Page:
So that we did not destroy one of Mid's target frames the scopes were adjusted so that we could aim on a target but the bullets would hit the impact area of the next target. At the beginning of the thick jacket shooting we did shoot one 10 shot string on the target. The results were a 12 oclock 6 due to scope adjustment, 8-Xs and 1-10 (string shot by Michelle G.) Accuracy was not the focus of this test but it looked good for ten shots (once we got the scope adjusted).

    To verify that something had not changed in the barrel for the thicker bullets we shot another 20 bullets made on the regular jackets in the .257 barrel after the thicker jacket shooting was completed. 9 out of 20 shots fired did not make it to the berm.

    Another interesting result was that while we were shooting the thicker jacketed bullets both barrels produced several blown primers. The .257 barrel produced 14 blown primers and the .256 barrel produced 5. There were no blown primers while shooting the regular jacket bullets. We did chronograph five shots using regular bullets at a MV range of 2,996 to 3,024 fps. The chronograph was not working later in the day so we could not check the MV produced when shooting the thicker jacket bullets.

    We continued shooting after thoroughly cleaning the .257 barrel using moly coated bullets made with regular jackets. 50 rounds were fired with 14 failures. It is my opinion that the abuse this barrel had experienced does not allow for an appropriate testing of the effectiveness of moly. These bullets were shot mostly out of curiosity. It is certainly clear that moly is not a cure all for bullet failure however I still believe that it helps reduce friction which is the cause of these bullet failures.

    It is my conclusion that bullets made with thicker jackets are more capable of sustaining significantly higher levels of abuse before producing a failure. We are gong to do this same test again but this time we will use Bartlein barrels. The purpose again is not to test the barrels but to focus on the results produced by using jackets of different thicknesses.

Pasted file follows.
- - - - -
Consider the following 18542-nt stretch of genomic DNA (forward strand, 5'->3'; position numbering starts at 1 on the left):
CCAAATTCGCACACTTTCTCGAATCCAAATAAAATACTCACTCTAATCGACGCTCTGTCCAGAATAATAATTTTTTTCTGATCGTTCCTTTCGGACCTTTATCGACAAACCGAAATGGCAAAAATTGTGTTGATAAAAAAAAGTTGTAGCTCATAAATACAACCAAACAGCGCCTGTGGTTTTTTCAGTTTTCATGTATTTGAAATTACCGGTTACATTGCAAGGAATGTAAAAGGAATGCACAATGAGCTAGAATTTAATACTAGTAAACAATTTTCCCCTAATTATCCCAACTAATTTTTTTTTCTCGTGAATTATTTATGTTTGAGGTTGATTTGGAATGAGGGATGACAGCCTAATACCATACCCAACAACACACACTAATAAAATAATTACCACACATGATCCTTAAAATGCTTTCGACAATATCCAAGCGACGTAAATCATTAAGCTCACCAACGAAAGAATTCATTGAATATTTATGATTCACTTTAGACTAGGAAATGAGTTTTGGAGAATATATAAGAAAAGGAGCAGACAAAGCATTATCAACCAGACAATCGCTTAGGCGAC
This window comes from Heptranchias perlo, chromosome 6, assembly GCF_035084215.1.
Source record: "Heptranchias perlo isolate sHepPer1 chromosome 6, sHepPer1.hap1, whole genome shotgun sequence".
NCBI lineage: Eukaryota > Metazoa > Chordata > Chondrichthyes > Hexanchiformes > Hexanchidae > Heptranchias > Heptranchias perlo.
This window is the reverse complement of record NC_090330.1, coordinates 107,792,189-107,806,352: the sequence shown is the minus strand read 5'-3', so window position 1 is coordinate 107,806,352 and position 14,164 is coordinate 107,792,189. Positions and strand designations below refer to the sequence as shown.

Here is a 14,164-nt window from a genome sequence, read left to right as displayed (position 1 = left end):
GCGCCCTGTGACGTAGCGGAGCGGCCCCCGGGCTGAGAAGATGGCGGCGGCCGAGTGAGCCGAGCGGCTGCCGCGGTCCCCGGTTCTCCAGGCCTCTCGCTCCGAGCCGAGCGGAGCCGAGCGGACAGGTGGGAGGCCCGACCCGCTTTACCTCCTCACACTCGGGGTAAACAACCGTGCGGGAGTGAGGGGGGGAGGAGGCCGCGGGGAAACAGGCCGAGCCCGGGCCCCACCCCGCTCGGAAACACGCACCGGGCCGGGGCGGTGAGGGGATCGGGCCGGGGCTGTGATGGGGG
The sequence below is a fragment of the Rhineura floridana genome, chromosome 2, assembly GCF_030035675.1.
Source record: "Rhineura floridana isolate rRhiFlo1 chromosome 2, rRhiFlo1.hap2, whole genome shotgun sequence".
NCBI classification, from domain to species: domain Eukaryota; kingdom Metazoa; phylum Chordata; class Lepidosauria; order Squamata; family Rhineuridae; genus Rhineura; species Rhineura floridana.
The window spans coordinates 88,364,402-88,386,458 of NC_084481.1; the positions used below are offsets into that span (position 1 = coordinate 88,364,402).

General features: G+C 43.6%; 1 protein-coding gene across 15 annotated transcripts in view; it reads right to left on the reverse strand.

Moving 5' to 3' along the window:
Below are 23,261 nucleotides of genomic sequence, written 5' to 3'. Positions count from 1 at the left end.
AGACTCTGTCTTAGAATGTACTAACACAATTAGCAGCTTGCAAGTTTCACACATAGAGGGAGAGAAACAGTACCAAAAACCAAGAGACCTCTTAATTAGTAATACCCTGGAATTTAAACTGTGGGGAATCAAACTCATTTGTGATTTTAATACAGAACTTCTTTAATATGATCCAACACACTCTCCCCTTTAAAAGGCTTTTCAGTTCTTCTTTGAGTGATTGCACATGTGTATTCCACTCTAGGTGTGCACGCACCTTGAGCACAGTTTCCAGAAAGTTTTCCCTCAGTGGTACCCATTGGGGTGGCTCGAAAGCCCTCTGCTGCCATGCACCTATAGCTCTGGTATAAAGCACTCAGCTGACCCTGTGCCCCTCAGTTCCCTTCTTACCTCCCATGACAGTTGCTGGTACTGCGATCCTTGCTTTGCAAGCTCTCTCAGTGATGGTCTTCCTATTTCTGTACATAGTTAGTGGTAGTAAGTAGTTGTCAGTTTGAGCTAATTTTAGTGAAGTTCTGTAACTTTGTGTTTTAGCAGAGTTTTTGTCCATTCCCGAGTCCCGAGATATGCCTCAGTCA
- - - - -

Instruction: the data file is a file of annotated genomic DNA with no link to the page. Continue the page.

Even though we are going to conduct another test we are already working on the production of a full line of VLD-THICK bullets in 6.5mm, 6mm, 22 cal and 7mm which will be specifically meant for target competition shooters. I will attempt to attach a detailed report of the specifics of the test.

    Regards,
    Eric
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    Last edited by Eric Stecker; 02-08-2008 at 03:32 AM. Reason: Spelling

  2. #2
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    Eric,

    Those results are very convincing. Can I ask the question that everyone will be asking please? What is your expected timeline for production of the "VLD thick" range?

    Also, what was the concensus on the reason for blown primers with the thicker jackets - was it thicker jacket = greater friction = higher pressure?

    Thank you for sharing this information with your customers. Your credibility will skyrocket if you continue with this level of transparency.

    Alan

  3. #3
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    Very Interesting results

    Eric et al:

    Thank you for sharing your information. I had an interesting conversation last year with Bill Hobert of Swift Bullet company last year at the Shot Show. He said they had to change the jacket alloy for bullets smaller than 7mm due to bullet failures. They had to go to a more ductile mixture to produce the 6.5, 6mm, and 22 caliber Scirocco IIs. They were worried about copper fouling but the testing results were so good that they switched to the softer alloy in the 7mm, and 30 calibers. Have you considered a softer alloy and bonding the jacket to the core?